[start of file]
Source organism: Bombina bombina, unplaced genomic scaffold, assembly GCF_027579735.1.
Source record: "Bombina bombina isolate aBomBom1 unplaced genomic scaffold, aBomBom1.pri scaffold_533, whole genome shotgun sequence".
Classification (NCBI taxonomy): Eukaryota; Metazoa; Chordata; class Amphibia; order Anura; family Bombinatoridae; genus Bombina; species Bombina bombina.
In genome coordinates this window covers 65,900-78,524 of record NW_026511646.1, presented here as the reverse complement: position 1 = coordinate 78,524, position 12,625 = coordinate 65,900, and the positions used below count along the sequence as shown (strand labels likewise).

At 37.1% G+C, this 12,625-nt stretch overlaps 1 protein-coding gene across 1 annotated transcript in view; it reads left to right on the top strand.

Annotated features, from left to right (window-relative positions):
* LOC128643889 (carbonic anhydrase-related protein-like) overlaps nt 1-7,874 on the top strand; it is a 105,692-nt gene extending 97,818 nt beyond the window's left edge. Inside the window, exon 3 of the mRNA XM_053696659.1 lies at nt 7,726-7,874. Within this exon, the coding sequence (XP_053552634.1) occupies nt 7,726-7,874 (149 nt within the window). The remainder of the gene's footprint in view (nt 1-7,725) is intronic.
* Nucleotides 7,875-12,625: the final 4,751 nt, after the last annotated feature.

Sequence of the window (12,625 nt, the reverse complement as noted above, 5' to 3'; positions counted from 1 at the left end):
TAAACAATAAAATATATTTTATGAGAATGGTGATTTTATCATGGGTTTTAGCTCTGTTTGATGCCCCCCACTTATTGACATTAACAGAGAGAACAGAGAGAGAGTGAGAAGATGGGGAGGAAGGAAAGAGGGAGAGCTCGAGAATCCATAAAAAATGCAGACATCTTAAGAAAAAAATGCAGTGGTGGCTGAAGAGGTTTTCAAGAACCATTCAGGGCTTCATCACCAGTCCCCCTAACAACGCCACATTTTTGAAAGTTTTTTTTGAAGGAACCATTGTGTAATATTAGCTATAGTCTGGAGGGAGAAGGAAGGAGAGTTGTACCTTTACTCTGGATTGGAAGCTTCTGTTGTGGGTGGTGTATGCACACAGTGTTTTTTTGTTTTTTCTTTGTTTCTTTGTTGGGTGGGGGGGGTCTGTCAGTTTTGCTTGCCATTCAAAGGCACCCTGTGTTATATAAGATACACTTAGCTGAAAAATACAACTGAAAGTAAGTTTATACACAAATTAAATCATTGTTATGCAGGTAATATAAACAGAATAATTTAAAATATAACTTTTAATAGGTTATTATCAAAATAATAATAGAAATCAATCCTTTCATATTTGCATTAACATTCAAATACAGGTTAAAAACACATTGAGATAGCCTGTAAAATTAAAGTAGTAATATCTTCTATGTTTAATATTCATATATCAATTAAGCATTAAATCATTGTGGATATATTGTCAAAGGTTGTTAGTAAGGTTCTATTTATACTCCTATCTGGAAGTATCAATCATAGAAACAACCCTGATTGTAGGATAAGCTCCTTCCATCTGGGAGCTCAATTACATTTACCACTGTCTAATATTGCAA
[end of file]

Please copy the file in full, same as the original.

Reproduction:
Source organism: Bombina bombina, unplaced genomic scaffold, assembly GCF_027579735.1.
Source record: "Bombina bombina isolate aBomBom1 unplaced genomic scaffold, aBomBom1.pri scaffold_533, whole genome shotgun sequence".
Classification (NCBI taxonomy): Eukaryota; Metazoa; Chordata; class Amphibia; order Anura; family Bombinatoridae; genus Bombina; species Bombina bombina.
In genome coordinates this window covers 65,900-78,524 of record NW_026511646.1, presented here as the reverse complement: position 1 = coordinate 78,524, position 12,625 = coordinate 65,900, and the positions used below count along the sequence as shown (strand labels likewise).

At 37.1% G+C, this 12,625-nt stretch overlaps 1 protein-coding gene across 1 annotated transcript in view; it reads left to right on the top strand.

Annotated features, from left to right (window-relative positions):
* LOC128643889 (carbonic anhydrase-related protein-like) overlaps nt 1-7,874 on the top strand; it is a 105,692-nt gene extending 97,818 nt beyond the window's left edge. Inside the window, exon 3 of the mRNA XM_053696659.1 lies at nt 7,726-7,874. Within this exon, the coding sequence (XP_053552634.1) occupies nt 7,726-7,874 (149 nt within the window). The remainder of the gene's footprint in view (nt 1-7,725) is intronic.
* Nucleotides 7,875-12,625: the final 4,751 nt, after the last annotated feature.

Sequence of the window (12,625 nt, the reverse complement as noted above, 5' to 3'; positions counted from 1 at the left end):
TAAACAATAAAATATATTTTATGAGAATGGTGATTTTATCATGGGTTTTAGCTCTGTTTGATGCCCCCCACTTATTGACATTAACAGAGAGAACAGAGAGAGAGTGAGAAGATGGGGAGGAAGGAAAGAGGGAGAGCTCGAGAATCCATAAAAAATGCAGACATCTTAAGAAAAAAATGCAGTGGTGGCTGAAGAGGTTTTCAAGAACCATTCAGGGCTTCATCACCAGTCCCCCTAACAACGCCACATTTTTGAAAGTTTTTTTTGAAGGAACCATTGTGTAATATTAGCTATAGTCTGGAGGGAGAAGGAAGGAGAGTTGTACCTTTACTCTGGATTGGAAGCTTCTGTTGTGGGTGGTGTATGCACACAGTGTTTTTTTGTTTTTTCTTTGTTTCTTTGTTGGGTGGGGGGGGTCTGTCAGTTTTGCTTGCCATTCAAAGGCACCCTGTGTTATATAAGATACACTTAGCTGAAAAATACAACTGAAAGTAAGTTTATACACAAATTAAATCATTGTTATGCAGGTAATATAAACAGAATAATTTAAAATATAACTTTTAATAGGTTATTATCAAAATAATAATAGAAATCAATCCTTTCATATTTGCATTAACATTCAAATACAGGTTAAAAACACATTGAGATAGCCTGTAAAATTAAAGTAGTAATATCTTCTATGTTTAATATTCATATATCAATTAAGCATTAAATCATTGTGGATATATTGTCAAAGGTTGTTAGTAAGGTTCTATTTATACTCCTATCTGGAAGTATCAATCATAGAAACAACCCTGATTGTAGGATAAGCTCCTTCCATCTGGGAGCTCAATTACATTTACCACTGTCTAATATTGCAA